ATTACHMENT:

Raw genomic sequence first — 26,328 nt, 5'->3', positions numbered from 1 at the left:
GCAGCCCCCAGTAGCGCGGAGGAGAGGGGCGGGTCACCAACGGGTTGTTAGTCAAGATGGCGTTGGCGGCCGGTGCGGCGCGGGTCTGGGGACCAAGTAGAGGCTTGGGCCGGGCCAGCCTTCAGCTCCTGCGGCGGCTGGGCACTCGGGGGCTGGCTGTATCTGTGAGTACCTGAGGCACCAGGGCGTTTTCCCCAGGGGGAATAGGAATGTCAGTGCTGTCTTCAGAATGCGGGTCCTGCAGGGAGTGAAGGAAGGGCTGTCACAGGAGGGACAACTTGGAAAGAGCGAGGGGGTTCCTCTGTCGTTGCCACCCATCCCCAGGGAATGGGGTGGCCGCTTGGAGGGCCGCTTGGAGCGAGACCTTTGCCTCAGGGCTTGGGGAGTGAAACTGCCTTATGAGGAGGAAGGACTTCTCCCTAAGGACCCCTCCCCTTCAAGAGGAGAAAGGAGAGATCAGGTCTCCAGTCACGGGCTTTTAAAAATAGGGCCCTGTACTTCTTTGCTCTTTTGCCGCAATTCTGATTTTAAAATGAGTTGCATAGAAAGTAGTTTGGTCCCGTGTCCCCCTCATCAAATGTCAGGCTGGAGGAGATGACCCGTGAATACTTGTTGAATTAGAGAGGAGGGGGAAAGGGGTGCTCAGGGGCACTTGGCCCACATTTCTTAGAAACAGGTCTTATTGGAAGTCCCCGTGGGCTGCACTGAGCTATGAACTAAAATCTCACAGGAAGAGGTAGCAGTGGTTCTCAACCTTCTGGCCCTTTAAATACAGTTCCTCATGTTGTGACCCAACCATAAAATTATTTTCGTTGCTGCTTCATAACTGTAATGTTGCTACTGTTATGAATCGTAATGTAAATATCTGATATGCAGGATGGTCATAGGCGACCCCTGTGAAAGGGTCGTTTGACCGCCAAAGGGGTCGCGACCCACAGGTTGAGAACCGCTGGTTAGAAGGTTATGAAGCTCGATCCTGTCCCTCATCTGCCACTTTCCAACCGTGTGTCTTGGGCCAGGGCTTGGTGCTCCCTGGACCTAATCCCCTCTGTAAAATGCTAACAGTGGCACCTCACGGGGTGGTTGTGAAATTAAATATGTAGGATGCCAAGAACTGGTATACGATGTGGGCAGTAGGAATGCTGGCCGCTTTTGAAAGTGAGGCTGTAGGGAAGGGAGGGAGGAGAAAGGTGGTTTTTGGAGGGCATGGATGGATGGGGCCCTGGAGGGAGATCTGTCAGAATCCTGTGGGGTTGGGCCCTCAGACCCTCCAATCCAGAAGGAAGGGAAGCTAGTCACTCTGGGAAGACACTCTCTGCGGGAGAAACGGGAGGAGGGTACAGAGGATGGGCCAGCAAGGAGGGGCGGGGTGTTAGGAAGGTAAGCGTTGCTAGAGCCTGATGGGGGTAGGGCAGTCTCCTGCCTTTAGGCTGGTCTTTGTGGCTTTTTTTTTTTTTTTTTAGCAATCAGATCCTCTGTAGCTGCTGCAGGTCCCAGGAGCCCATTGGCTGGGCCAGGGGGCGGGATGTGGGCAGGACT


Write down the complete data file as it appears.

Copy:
Raw genomic sequence first — 26,328 nt, 5'->3', positions numbered from 1 at the left:
GCAGCCCCCAGTAGCGCGGAGGAGAGGGGCGGGTCACCAACGGGTTGTTAGTCAAGATGGCGTTGGCGGCCGGTGCGGCGCGGGTCTGGGGACCAAGTAGAGGCTTGGGCCGGGCCAGCCTTCAGCTCCTGCGGCGGCTGGGCACTCGGGGGCTGGCTGTATCTGTGAGTACCTGAGGCACCAGGGCGTTTTCCCCAGGGGGAATAGGAATGTCAGTGCTGTCTTCAGAATGCGGGTCCTGCAGGGAGTGAAGGAAGGGCTGTCACAGGAGGGACAACTTGGAAAGAGCGAGGGGGTTCCTCTGTCGTTGCCACCCATCCCCAGGGAATGGGGTGGCCGCTTGGAGGGCCGCTTGGAGCGAGACCTTTGCCTCAGGGCTTGGGGAGTGAAACTGCCTTATGAGGAGGAAGGACTTCTCCCTAAGGACCCCTCCCCTTCAAGAGGAGAAAGGAGAGATCAGGTCTCCAGTCACGGGCTTTTAAAAATAGGGCCCTGTACTTCTTTGCTCTTTTGCCGCAATTCTGATTTTAAAATGAGTTGCATAGAAAGTAGTTTGGTCCCGTGTCCCCCTCATCAAATGTCAGGCTGGAGGAGATGACCCGTGAATACTTGTTGAATTAGAGAGGAGGGGGAAAGGGGTGCTCAGGGGCACTTGGCCCACATTTCTTAGAAACAGGTCTTATTGGAAGTCCCCGTGGGCTGCACTGAGCTATGAACTAAAATCTCACAGGAAGAGGTAGCAGTGGTTCTCAACCTTCTGGCCCTTTAAATACAGTTCCTCATGTTGTGACCCAACCATAAAATTATTTTCGTTGCTGCTTCATAACTGTAATGTTGCTACTGTTATGAATCGTAATGTAAATATCTGATATGCAGGATGGTCATAGGCGACCCCTGTGAAAGGGTCGTTTGACCGCCAAAGGGGTCGCGACCCACAGGTTGAGAACCGCTGGTTAGAAGGTTATGAAGCTCGATCCTGTCCCTCATCTGCCACTTTCCAACCGTGTGTCTTGGGCCAGGGCTTGGTGCTCCCTGGACCTAATCCCCTCTGTAAAATGCTAACAGTGGCACCTCACGGGGTGGTTGTGAAATTAAATATGTAGGATGCCAAGAACTGGTATACGATGTGGGCAGTAGGAATGCTGGCCGCTTTTGAAAGTGAGGCTGTAGGGAAGGGAGGGAGGAGAAAGGTGGTTTTTGGAGGGCATGGATGGATGGGGCCCTGGAGGGAGATCTGTCAGAATCCTGTGGGGTTGGGCCCTCAGACCCTCCAATCCAGAAGGAAGGGAAGCTAGTCACTCTGGGAAGACACTCTCTGCGGGAGAAACGGGAGGAGGGTACAGAGGATGGGCCAGCAAGGAGGGGCGGGGTGTTAGGAAGGTAAGCGTTGCTAGAGCCTGATGGGGGTAGGGCAGTCTCCTGCCTTTAGGCTGGTCTTTGTGGCTTTTTTTTTTTTTTTTTAGCAATCAGATCCTCTGTAGCTGCTGCAGGTCCCAGGAGCCCATTGGCTGGGCCAGGGGGCGGGATGTGGGCAGGACT